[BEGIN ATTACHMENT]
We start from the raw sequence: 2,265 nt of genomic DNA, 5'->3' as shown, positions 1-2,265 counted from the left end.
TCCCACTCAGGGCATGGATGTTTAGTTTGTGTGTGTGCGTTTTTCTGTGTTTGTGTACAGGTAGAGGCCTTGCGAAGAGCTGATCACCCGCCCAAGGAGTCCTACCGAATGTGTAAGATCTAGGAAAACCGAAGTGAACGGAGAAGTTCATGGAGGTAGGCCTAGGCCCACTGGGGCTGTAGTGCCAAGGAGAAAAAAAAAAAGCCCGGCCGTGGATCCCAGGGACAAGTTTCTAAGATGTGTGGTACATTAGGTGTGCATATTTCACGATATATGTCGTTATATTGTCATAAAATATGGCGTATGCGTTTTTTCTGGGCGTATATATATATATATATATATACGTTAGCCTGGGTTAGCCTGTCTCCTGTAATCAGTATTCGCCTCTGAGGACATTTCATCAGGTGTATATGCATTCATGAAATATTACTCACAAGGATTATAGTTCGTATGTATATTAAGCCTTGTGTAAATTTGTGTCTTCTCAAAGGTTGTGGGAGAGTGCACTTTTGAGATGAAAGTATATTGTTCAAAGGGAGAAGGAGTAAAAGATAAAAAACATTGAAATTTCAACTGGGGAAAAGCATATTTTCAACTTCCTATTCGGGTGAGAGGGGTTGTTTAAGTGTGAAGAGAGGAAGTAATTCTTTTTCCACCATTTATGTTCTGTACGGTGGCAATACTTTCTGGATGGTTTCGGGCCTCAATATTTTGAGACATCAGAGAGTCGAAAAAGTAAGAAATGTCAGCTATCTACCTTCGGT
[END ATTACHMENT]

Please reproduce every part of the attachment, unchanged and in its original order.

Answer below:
We start from the raw sequence: 2,265 nt of genomic DNA, 5'->3' as shown, positions 1-2,265 counted from the left end.
TCCCACTCAGGGCATGGATGTTTAGTTTGTGTGTGTGCGTTTTTCTGTGTTTGTGTACAGGTAGAGGCCTTGCGAAGAGCTGATCACCCGCCCAAGGAGTCCTACCGAATGTGTAAGATCTAGGAAAACCGAAGTGAACGGAGAAGTTCATGGAGGTAGGCCTAGGCCCACTGGGGCTGTAGTGCCAAGGAGAAAAAAAAAAAGCCCGGCCGTGGATCCCAGGGACAAGTTTCTAAGATGTGTGGTACATTAGGTGTGCATATTTCACGATATATGTCGTTATATTGTCATAAAATATGGCGTATGCGTTTTTTCTGGGCGTATATATATATATATATATATACGTTAGCCTGGGTTAGCCTGTCTCCTGTAATCAGTATTCGCCTCTGAGGACATTTCATCAGGTGTATATGCATTCATGAAATATTACTCACAAGGATTATAGTTCGTATGTATATTAAGCCTTGTGTAAATTTGTGTCTTCTCAAAGGTTGTGGGAGAGTGCACTTTTGAGATGAAAGTATATTGTTCAAAGGGAGAAGGAGTAAAAGATAAAAAACATTGAAATTTCAACTGGGGAAAAGCATATTTTCAACTTCCTATTCGGGTGAGAGGGGTTGTTTAAGTGTGAAGAGAGGAAGTAATTCTTTTTCCACCATTTATGTTCTGTACGGTGGCAATACTTTCTGGATGGTTTCGGGCCTCAATATTTTGAGACATCAGAGAGTCGAAAAAGTAAGAAATGTCAGCTATCTACCTTCGGT